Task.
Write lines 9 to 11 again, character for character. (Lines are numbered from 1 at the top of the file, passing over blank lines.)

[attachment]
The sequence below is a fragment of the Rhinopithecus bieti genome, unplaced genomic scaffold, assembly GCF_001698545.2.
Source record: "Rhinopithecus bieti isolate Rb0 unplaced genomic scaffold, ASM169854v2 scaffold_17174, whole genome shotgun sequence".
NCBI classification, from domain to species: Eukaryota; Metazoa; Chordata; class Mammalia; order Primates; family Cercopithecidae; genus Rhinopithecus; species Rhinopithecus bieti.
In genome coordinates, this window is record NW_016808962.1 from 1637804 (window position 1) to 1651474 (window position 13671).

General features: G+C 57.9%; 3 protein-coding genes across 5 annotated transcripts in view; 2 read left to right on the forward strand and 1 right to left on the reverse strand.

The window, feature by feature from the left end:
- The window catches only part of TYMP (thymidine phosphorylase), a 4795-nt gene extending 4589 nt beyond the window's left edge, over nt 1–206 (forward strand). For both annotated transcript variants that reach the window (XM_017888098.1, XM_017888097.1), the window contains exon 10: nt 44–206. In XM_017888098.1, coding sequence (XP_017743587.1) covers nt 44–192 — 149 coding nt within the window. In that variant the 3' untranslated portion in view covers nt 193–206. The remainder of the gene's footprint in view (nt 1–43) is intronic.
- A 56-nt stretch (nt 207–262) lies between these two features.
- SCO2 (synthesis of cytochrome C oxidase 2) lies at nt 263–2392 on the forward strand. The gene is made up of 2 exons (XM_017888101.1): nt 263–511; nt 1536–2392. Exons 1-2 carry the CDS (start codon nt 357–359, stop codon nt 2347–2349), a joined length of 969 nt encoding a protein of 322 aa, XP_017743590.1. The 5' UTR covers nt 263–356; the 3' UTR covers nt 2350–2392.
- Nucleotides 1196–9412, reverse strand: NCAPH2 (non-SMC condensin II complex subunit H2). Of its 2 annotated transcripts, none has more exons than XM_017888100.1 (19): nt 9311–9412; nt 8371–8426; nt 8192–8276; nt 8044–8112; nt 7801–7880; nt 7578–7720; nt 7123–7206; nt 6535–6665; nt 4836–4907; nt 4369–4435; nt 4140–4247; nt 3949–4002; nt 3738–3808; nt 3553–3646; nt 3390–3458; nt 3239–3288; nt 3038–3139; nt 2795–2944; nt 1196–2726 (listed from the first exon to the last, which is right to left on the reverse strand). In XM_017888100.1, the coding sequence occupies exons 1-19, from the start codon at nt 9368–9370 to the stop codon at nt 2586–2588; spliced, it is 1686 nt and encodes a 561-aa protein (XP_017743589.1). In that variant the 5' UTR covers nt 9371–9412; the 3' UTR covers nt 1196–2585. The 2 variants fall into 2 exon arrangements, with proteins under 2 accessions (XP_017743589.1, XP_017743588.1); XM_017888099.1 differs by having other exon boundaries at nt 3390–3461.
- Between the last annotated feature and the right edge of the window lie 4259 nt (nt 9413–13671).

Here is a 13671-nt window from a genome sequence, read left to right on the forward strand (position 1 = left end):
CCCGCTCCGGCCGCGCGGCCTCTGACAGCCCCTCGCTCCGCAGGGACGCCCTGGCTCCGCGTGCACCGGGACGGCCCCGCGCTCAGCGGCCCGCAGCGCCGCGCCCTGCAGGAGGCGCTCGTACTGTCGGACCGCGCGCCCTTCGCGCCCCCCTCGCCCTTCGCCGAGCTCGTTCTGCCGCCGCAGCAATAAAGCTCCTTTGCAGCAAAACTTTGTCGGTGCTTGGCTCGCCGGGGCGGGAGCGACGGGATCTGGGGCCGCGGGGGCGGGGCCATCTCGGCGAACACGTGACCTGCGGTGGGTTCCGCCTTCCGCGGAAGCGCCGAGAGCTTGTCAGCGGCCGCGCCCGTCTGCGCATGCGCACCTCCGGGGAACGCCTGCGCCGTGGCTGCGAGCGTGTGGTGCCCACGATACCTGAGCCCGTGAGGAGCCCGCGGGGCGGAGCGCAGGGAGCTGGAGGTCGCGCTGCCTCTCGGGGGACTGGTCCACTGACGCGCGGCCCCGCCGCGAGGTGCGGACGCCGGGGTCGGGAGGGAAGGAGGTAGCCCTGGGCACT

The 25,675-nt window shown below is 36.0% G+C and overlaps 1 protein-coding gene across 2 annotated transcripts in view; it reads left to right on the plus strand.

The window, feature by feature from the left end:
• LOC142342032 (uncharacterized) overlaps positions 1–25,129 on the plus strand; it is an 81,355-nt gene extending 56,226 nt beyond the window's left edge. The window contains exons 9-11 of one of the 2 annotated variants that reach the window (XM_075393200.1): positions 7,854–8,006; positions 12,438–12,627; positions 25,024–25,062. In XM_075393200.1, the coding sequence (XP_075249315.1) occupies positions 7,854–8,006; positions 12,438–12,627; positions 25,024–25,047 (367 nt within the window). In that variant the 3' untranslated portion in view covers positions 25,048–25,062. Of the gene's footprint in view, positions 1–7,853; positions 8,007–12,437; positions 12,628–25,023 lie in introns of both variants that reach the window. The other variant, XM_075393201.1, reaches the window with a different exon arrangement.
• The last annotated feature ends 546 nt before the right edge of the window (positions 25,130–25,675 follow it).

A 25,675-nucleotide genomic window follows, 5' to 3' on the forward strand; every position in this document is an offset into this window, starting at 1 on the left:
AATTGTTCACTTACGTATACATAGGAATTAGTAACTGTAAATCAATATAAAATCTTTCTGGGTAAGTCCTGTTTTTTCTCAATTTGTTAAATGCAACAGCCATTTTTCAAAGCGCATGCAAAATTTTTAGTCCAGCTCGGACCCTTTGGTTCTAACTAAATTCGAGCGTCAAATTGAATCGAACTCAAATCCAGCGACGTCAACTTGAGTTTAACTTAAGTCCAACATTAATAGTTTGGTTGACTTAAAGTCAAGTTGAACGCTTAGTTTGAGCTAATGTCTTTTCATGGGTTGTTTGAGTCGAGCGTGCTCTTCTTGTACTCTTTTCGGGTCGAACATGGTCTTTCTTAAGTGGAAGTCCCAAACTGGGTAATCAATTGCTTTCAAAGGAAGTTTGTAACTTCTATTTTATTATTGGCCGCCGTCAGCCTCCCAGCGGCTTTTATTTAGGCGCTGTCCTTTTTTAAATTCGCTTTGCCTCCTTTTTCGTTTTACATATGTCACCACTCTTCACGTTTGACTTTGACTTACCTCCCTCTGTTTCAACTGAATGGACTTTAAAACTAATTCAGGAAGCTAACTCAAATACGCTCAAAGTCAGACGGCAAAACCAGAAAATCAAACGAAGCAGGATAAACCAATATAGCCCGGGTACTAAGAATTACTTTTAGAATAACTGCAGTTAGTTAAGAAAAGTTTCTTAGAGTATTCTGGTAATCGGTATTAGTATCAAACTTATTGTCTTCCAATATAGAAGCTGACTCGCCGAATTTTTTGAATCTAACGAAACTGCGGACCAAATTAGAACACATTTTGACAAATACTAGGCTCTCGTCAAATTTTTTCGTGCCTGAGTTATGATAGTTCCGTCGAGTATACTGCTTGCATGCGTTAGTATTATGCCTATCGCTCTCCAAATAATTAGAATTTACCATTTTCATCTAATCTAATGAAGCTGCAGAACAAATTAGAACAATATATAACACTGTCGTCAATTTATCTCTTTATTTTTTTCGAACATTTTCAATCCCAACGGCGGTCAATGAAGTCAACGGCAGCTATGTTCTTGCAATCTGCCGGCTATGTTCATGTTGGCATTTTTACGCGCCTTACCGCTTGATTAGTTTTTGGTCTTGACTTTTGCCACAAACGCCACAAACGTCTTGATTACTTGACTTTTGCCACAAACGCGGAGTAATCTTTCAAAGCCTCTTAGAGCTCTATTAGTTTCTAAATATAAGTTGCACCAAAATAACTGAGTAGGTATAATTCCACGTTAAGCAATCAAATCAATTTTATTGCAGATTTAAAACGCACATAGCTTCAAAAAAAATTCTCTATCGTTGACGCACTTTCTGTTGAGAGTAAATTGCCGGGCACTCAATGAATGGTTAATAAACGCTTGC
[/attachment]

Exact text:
- SCO2 (synthesis of cytochrome C oxidase 2) lies at nt 263–2392 on the forward strand. The gene is made up of 2 exons (XM_017888101.1): nt 263–511; nt 1536–2392. Exons 1-2 carry the CDS (start codon nt 357–359, stop codon nt 2347–2349), a joined length of 969 nt encoding a protein of 322 aa, XP_017743590.1. The 5' UTR covers nt 263–356; the 3' UTR covers nt 2350–2392.
- Nucleotides 1196–9412, reverse strand: NCAPH2 (non-SMC condensin II complex subunit H2). Of its 2 annotated transcripts, none has more exons than XM_017888100.1 (19): nt 9311–9412; nt 8371–8426; nt 8192–8276; nt 8044–8112; nt 7801–7880; nt 7578–7720; nt 7123–7206; nt 6535–6665; nt 4836–4907; nt 4369–4435; nt 4140–4247; nt 3949–4002; nt 3738–3808; nt 3553–3646; nt 3390–3458; nt 3239–3288; nt 3038–3139; nt 2795–2944; nt 1196–2726 (listed from the first exon to the last, which is right to left on the reverse strand). In XM_017888100.1, the coding sequence occupies exons 1-19, from the start codon at nt 9368–9370 to the stop codon at nt 2586–2588; spliced, it is 1686 nt and encodes a 561-aa protein (XP_017743589.1). In that variant the 5' UTR covers nt 9371–9412; the 3' UTR covers nt 1196–2585. The 2 variants fall into 2 exon arrangements, with proteins under 2 accessions (XP_017743589.1, XP_017743588.1); XM_017888099.1 differs by having other exon boundaries at nt 3390–3461.
- Between the last annotated feature and the right edge of the window lie 4259 nt (nt 9413–13671).